Congress recesses until after the election; tax law uncertainty remains

After being in session for only two weeks in September, Congress has now adjourned until after the November 6 elections — without reducing any tax law uncertainty. The "lame duck" session is the next possibility for legislative activity. The Senate will return for the week of Nov. 15, break for the week of Thanksgiving and return again on Nov. 29 for a period of time yet to be determined. The House's schedule likely will be similar.

Congress has a full plate awaiting them in the lame duck session. This includes addressing tax breaks that expired at the end of 2011 as well as the rates and breaks that are scheduled to expire at the end of this year.

The results of the election should shed some light on what Congress will try to accomplish in the lame duck session — and what they'll punt to next year. (In terms of the latter, tax law changes could be made retroactive.)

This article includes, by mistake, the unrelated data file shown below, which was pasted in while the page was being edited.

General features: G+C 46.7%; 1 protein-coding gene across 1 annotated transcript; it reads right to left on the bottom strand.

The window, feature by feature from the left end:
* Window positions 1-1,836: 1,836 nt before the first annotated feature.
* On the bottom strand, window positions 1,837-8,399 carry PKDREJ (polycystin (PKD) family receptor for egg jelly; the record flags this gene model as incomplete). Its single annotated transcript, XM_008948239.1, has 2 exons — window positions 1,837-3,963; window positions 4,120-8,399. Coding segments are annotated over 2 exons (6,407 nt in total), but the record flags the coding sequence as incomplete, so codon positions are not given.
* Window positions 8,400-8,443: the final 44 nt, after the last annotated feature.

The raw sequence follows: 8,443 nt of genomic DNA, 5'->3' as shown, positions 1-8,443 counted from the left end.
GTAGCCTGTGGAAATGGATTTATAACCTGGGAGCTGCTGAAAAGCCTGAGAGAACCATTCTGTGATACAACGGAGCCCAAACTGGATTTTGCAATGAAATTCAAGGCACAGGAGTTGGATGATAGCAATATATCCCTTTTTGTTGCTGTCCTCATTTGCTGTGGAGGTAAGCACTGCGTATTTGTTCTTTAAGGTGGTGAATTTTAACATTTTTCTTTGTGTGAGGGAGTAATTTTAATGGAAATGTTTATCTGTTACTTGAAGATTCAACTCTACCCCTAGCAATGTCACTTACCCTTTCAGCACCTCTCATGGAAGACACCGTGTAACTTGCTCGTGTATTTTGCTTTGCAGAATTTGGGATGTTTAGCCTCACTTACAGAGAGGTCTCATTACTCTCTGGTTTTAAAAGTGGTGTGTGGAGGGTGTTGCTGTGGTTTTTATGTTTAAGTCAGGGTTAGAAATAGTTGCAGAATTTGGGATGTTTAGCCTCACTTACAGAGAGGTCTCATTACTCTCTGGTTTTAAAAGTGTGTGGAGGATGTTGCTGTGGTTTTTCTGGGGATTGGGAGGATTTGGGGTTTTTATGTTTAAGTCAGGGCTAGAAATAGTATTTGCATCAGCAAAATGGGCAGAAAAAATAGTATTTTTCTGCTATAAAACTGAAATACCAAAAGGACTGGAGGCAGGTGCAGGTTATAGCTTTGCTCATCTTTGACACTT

According to popular wisdom, the Republican leadership may be more likely to strike an agreement with Democrats on the substance of extending tax cuts if President Obama is re-elected. If Gov. Romney is elected, Republicans would have less reason to compromise.

Other election results that will affect legislative action are which party will control the Senate and by what margin. The Republicans are expected to retain control of the House, but also significant will be how many of the Tea Party members elected two years ago retain their House seats.

As tax law uncertainty continues, year-end tax planning remains a challenge. It's a good idea to perform a year-to-date review of your income, deductions and potential tax now. That way you can be ready to take quick action once it's clear what, if any, tax law changes Congress will make before year-end.